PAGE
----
When Plagiarism Becomes Theft

One might get away with rewriting the content and not copying it word-to-word.

However, it’s unethical and is referred to as stealing. If you are giving an idea that has been taken from some source but presented in an entirely different way, so that no one can recognize it, you are still morally answerable.

Theft is mostly done in the name of research; students mention that as a result of the research, they have proposed something, while that proposition is not what they think about the topic. It’s clearly stealing another person’s idea. On the other hand, it’s copying when you are using other people’s ideas and are interpreting them in your own words.

The original authors should be credited for the work they have done.

Even if you are not copying the content exactly, you should be careful about giving them the credit they deserve by citing references.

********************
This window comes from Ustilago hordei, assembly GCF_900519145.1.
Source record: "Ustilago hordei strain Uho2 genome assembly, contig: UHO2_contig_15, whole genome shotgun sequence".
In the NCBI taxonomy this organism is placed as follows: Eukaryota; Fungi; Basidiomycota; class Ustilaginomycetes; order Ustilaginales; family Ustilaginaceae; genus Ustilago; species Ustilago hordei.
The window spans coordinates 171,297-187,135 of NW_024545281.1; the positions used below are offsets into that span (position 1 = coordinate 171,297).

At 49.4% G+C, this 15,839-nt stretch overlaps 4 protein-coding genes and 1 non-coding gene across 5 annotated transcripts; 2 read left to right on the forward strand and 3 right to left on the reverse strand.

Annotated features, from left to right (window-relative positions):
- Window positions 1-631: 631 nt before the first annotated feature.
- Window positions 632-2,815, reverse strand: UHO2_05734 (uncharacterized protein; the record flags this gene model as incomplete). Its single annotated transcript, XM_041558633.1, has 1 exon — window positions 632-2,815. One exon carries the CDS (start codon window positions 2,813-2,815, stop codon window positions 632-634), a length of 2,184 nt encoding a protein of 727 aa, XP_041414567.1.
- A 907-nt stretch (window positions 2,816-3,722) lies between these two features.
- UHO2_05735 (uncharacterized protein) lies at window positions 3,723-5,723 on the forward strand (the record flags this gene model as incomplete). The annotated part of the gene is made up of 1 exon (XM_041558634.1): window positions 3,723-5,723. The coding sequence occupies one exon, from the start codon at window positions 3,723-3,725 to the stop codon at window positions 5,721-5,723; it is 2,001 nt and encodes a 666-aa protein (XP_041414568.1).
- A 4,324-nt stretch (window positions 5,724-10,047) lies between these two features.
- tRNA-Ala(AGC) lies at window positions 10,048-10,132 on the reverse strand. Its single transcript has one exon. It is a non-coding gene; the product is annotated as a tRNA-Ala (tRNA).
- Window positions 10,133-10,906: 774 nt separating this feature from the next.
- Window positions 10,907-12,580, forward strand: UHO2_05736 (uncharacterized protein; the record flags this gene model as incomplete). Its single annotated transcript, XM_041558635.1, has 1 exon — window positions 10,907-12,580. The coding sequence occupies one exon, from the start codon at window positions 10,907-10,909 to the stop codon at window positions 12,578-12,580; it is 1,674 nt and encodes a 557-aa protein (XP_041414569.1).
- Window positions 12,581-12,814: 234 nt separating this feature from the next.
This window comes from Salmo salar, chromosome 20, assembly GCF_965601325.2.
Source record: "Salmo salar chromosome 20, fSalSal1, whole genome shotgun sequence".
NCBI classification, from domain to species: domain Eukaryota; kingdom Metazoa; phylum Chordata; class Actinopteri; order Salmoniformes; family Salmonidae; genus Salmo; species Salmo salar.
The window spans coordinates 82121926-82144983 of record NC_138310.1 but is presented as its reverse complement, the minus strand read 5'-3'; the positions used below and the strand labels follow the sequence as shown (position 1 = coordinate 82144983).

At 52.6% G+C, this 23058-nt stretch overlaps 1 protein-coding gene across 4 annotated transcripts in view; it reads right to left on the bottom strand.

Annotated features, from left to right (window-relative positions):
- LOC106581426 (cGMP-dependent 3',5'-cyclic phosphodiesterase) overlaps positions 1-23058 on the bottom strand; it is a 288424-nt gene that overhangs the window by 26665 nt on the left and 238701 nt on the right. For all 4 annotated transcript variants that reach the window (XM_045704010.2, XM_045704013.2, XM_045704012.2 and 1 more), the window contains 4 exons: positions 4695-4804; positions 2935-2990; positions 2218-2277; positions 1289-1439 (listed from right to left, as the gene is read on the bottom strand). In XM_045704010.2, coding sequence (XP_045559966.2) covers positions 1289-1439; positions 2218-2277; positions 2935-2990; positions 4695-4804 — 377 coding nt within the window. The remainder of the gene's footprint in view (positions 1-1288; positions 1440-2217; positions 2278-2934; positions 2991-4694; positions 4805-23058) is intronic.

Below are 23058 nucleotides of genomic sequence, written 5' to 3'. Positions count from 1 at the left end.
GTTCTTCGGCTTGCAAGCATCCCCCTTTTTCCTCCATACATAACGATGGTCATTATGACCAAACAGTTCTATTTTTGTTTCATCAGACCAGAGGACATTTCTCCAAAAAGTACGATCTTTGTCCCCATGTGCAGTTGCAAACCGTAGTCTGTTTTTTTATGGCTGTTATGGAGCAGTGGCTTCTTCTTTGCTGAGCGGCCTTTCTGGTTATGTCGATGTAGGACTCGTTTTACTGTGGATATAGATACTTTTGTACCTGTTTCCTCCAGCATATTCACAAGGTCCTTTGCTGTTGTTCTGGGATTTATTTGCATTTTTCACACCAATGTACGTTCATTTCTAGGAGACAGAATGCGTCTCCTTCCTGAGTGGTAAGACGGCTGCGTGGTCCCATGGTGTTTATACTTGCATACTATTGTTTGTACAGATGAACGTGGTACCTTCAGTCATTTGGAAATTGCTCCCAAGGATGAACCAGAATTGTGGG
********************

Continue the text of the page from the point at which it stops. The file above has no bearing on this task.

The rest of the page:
Finally, I would like to mention here that intentions play a major role in whether you are stealing someone’s work or are dog justice to the author while quoting him/her. If one is not stealing an idea intentionally, there is least to worry about. But when you use your own style to present another person’s idea as your own, you are surely stealing and can be held accused of it. This is when plagiarism becomes theft.

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